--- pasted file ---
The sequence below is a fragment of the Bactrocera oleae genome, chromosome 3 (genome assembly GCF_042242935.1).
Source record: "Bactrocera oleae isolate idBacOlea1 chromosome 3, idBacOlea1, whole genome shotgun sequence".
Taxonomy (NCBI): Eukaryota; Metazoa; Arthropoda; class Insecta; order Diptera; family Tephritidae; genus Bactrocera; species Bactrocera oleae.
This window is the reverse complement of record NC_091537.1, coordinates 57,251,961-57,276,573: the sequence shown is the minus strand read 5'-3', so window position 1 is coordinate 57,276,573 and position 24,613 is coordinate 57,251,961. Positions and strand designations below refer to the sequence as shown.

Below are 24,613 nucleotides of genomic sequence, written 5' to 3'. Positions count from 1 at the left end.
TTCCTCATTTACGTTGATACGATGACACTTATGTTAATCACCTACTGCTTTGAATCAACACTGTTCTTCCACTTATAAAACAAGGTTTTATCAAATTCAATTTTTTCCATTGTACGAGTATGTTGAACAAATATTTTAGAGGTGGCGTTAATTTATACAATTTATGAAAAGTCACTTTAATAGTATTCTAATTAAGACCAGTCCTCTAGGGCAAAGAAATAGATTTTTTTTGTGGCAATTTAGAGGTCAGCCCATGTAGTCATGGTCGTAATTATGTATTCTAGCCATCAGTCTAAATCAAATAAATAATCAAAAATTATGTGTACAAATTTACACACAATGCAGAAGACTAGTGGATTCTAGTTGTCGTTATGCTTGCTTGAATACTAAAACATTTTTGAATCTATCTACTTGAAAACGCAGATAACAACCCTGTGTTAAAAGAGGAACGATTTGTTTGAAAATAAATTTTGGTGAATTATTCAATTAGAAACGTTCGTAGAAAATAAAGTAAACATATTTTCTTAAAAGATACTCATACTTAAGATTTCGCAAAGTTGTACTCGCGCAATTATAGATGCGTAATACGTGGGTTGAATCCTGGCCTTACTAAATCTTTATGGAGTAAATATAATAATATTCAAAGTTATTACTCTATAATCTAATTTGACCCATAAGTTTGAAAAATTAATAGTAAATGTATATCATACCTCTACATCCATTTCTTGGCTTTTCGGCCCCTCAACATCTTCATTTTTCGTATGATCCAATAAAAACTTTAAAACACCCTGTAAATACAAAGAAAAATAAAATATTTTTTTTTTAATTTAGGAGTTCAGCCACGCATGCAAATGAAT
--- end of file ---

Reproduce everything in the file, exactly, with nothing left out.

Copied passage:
The sequence below is a fragment of the Bactrocera oleae genome, chromosome 3 (genome assembly GCF_042242935.1).
Source record: "Bactrocera oleae isolate idBacOlea1 chromosome 3, idBacOlea1, whole genome shotgun sequence".
Taxonomy (NCBI): Eukaryota; Metazoa; Arthropoda; class Insecta; order Diptera; family Tephritidae; genus Bactrocera; species Bactrocera oleae.
This window is the reverse complement of record NC_091537.1, coordinates 57,251,961-57,276,573: the sequence shown is the minus strand read 5'-3', so window position 1 is coordinate 57,276,573 and position 24,613 is coordinate 57,251,961. Positions and strand designations below refer to the sequence as shown.

Below are 24,613 nucleotides of genomic sequence, written 5' to 3'. Positions count from 1 at the left end.
TTCCTCATTTACGTTGATACGATGACACTTATGTTAATCACCTACTGCTTTGAATCAACACTGTTCTTCCACTTATAAAACAAGGTTTTATCAAATTCAATTTTTTCCATTGTACGAGTATGTTGAACAAATATTTTAGAGGTGGCGTTAATTTATACAATTTATGAAAAGTCACTTTAATAGTATTCTAATTAAGACCAGTCCTCTAGGGCAAAGAAATAGATTTTTTTTGTGGCAATTTAGAGGTCAGCCCATGTAGTCATGGTCGTAATTATGTATTCTAGCCATCAGTCTAAATCAAATAAATAATCAAAAATTATGTGTACAAATTTACACACAATGCAGAAGACTAGTGGATTCTAGTTGTCGTTATGCTTGCTTGAATACTAAAACATTTTTGAATCTATCTACTTGAAAACGCAGATAACAACCCTGTGTTAAAAGAGGAACGATTTGTTTGAAAATAAATTTTGGTGAATTATTCAATTAGAAACGTTCGTAGAAAATAAAGTAAACATATTTTCTTAAAAGATACTCATACTTAAGATTTCGCAAAGTTGTACTCGCGCAATTATAGATGCGTAATACGTGGGTTGAATCCTGGCCTTACTAAATCTTTATGGAGTAAATATAATAATATTCAAAGTTATTACTCTATAATCTAATTTGACCCATAAGTTTGAAAAATTAATAGTAAATGTATATCATACCTCTACATCCATTTCTTGGCTTTTCGGCCCCTCAACATCTTCATTTTTCGTATGATCCAATAAAAACTTTAAAACACCCTGTAAATACAAAGAAAAATAAAATATTTTTTTTTTAATTTAGGAGTTCAGCCACGCATGCAAATGAAT